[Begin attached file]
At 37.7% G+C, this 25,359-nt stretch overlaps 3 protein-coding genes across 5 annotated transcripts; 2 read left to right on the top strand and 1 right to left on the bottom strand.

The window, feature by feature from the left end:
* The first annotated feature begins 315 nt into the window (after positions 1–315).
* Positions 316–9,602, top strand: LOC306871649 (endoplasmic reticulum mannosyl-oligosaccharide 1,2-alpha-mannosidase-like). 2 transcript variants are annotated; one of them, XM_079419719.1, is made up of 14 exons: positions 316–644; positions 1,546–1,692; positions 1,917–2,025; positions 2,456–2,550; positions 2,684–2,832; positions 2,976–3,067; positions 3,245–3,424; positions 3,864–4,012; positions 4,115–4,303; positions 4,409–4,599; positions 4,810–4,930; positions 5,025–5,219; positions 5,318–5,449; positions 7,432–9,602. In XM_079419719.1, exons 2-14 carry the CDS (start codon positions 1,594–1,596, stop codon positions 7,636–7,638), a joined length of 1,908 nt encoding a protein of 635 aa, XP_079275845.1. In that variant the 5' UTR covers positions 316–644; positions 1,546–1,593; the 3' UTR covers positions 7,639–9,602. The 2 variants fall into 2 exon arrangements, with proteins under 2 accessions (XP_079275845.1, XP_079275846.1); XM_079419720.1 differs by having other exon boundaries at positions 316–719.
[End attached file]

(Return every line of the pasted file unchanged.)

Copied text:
At 37.7% G+C, this 25,359-nt stretch overlaps 3 protein-coding genes across 5 annotated transcripts; 2 read left to right on the top strand and 1 right to left on the bottom strand.

The window, feature by feature from the left end:
* The first annotated feature begins 315 nt into the window (after positions 1–315).
* Positions 316–9,602, top strand: LOC306871649 (endoplasmic reticulum mannosyl-oligosaccharide 1,2-alpha-mannosidase-like). 2 transcript variants are annotated; one of them, XM_079419719.1, is made up of 14 exons: positions 316–644; positions 1,546–1,692; positions 1,917–2,025; positions 2,456–2,550; positions 2,684–2,832; positions 2,976–3,067; positions 3,245–3,424; positions 3,864–4,012; positions 4,115–4,303; positions 4,409–4,599; positions 4,810–4,930; positions 5,025–5,219; positions 5,318–5,449; positions 7,432–9,602. In XM_079419719.1, exons 2-14 carry the CDS (start codon positions 1,594–1,596, stop codon positions 7,636–7,638), a joined length of 1,908 nt encoding a protein of 635 aa, XP_079275845.1. In that variant the 5' UTR covers positions 316–644; positions 1,546–1,593; the 3' UTR covers positions 7,639–9,602. The 2 variants fall into 2 exon arrangements, with proteins under 2 accessions (XP_079275845.1, XP_079275846.1); XM_079419720.1 differs by having other exon boundaries at positions 316–719.